A path to peace: Researchers explore the best ways to cope with COVID stress
Feeling overwhelmed by coronavirus and afraid for the future? You’re not alone.
While there is no operating manual for coping with a global pandemic, research into previous mass crisis events can suggest effective ways to regain our psychological footing.
Binghamton University Distinguished Professor of Psychology Steven Jay Lynn, doctoral student Craig Polizzi and Andrew Perry explored these techniques in “Stress and Coping in the time of COVID-19: Pathways to Resilience and Recovery,” an article published in a special issue of the academic journal Clinical Neuropsychiatry. Lynn is the director of the Laboratory of Consciousness, Cognition and Psychopathology at Binghamton University.
The lab has studied coping techniques that can potentially promote resilience to and recovery from stress, including acceptance-based coping, mindfulness and lovingkindness meditation, Polizzi explained.
“We also drew inspiration from our previous work with clients who have experienced traumas and how they have coped with traumatic events,” he said.
In the article, the authors draw on studies of the New York metropolitan area following the Sept. 11, 2001, terrorist attacks, another incident of mass trauma marked by intense fear with the potential to produce psychological problems such as posttraumatic stress, anxiety and depression. Additionally, 9/11 has been heavily studied in terms of coping, resilience and trauma, providing a strong scientific foundation for evaluating the efficacy of coping strategies, Polizzi said.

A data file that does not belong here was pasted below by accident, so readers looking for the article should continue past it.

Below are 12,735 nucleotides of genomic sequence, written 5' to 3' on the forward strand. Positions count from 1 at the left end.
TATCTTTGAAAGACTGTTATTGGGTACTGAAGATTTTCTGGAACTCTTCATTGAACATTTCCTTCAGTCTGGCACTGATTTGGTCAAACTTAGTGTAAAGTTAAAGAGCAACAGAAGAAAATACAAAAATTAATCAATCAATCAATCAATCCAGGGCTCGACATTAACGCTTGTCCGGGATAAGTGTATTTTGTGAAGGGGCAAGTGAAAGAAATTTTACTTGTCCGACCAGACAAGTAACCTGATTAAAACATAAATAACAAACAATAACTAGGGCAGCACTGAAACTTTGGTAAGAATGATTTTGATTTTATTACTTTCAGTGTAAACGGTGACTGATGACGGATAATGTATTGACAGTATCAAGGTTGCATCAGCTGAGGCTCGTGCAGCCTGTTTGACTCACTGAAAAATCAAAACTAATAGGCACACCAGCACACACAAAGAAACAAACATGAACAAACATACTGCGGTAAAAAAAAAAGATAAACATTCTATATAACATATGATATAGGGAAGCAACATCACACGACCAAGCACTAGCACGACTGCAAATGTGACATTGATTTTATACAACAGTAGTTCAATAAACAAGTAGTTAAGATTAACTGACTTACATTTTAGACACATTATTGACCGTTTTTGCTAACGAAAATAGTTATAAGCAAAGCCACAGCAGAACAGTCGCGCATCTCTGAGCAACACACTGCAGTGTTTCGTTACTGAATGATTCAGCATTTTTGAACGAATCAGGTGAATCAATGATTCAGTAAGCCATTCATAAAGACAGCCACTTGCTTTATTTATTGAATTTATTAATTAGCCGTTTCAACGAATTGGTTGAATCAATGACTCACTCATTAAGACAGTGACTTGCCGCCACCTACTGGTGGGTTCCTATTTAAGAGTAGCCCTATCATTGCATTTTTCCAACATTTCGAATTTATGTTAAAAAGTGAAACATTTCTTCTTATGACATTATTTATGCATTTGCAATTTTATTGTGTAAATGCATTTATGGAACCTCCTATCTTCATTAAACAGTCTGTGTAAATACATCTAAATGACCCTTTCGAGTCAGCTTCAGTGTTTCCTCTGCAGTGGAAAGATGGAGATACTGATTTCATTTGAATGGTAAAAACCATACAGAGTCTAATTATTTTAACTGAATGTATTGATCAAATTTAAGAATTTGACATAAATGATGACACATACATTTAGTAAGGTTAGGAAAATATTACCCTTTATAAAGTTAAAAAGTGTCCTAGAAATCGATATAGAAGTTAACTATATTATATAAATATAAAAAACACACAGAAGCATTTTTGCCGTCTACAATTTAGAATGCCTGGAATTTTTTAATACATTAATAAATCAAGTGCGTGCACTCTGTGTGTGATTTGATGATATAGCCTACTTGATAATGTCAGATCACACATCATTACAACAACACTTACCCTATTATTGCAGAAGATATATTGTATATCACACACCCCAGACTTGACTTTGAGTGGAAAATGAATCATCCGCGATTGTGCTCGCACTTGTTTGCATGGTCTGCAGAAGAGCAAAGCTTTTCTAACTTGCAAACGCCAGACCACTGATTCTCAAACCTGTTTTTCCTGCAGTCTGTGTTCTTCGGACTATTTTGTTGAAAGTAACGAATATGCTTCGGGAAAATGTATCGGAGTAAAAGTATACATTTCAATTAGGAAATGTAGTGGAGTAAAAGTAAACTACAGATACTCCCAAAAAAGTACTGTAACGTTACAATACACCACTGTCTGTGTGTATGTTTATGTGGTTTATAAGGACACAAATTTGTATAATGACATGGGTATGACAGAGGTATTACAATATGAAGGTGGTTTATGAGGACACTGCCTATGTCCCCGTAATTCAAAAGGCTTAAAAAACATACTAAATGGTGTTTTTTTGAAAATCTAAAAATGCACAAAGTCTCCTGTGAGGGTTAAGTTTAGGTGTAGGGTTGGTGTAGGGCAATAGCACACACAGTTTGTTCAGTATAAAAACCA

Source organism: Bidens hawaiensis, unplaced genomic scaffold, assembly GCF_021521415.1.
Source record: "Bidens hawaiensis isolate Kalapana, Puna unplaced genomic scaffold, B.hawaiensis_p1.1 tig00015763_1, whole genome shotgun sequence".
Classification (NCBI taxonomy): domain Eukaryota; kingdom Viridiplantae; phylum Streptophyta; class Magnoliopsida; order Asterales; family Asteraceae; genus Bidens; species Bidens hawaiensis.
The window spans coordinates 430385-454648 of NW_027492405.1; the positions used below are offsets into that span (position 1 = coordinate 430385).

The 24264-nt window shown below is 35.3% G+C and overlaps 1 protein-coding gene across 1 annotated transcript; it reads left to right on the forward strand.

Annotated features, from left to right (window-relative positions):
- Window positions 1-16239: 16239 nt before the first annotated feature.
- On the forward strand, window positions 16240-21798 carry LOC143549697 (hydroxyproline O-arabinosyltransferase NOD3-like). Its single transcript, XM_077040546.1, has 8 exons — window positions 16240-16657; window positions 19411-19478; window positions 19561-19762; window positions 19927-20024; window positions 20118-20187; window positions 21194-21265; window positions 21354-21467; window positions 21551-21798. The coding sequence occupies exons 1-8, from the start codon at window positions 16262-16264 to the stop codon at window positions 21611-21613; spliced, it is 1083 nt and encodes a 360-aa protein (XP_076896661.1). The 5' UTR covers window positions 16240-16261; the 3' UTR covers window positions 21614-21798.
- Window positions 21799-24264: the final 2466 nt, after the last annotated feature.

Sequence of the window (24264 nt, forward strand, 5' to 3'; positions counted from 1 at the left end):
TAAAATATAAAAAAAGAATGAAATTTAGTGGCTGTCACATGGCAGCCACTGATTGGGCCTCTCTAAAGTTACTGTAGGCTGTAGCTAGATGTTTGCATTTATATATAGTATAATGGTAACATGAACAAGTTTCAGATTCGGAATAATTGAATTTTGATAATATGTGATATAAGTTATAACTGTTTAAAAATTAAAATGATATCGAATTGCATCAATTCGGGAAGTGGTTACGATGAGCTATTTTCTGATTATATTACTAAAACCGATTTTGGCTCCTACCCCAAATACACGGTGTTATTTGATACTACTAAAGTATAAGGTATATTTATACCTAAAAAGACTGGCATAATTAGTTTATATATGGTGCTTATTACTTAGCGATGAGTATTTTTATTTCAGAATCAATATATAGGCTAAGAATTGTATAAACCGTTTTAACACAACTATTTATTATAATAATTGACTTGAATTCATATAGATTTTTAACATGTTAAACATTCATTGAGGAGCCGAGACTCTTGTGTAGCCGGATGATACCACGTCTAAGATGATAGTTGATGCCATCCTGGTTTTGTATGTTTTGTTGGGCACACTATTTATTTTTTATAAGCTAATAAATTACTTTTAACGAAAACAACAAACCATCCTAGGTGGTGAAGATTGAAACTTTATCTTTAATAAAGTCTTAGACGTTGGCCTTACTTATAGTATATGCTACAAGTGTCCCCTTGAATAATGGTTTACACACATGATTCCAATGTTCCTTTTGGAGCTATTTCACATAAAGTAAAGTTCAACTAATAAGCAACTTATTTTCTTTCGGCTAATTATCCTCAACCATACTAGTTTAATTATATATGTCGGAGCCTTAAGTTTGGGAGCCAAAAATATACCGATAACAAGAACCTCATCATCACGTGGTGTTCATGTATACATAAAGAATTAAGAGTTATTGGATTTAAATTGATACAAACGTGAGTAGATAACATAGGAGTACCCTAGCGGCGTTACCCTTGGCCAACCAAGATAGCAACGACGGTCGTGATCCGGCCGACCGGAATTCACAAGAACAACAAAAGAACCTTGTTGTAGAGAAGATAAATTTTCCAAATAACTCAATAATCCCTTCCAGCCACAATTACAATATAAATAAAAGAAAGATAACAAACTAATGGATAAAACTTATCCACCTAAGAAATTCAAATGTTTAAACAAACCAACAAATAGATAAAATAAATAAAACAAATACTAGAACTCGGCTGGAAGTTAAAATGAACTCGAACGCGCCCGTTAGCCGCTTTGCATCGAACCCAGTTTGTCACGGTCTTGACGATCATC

Of course, there are significant differences. While natural disasters and terror events can bring people together in response or recovery, the pandemic requires a level of social isolation not seen since the 1918 Spanish flu. People also respond to trauma differently, which led the authors to suggest a variety of coping techniques.
“People are unique and the way they cope should be consistent with their needs and values,” Polizzi said.
Coping activities — also called behavioral activation — can increase the ability to bounce back from negative events, and free up mental resources to deal with ongoing stressors and changing situations. At the heart of these coping activities are the three Cs of control, coherence and connectedness.
You can get a sense of control by planning your daily activities, checking in on friends and loved ones, adjusting your news intake, keeping a journal or preparing for your post-pandemic future. Connection, which fulfills the need for human contact and support, can be achieved even in times of social distancing through telephone calls, videoconferencing and social media, or even the purely internal practice of lovingkindness meditation, which directs positive emotions toward the self, loved ones, all humans and eventually all sentient beings.
Coherence “is founded in the deeply human desire to make sense and meaning of the world,” according to the article. One starting point is “acceptance-based coping,” observing our fears, anxieties and emotional responses without judgment — a practice commonly known as mindfulness. You can practice mindfulness not only through meditation and focusing on the breath, but by giving an activity — such as eating or walking — your full and unhurried attention.
Looking ahead, the pandemic will give rise to additional research. Lynn’s laboratory is planning to evaluate how mindfulness and emotion regulation promote resilience during the pandemic by defending against post-traumatic stress and dissociation.
“It is also important to test the coping strategies we proposed in our article to see if people did use them to reduce distress during the pandemic, as well identify additional techniques individuals used to cope with stress to enhance recommendations for coping during future mass traumas,” Polizzi said.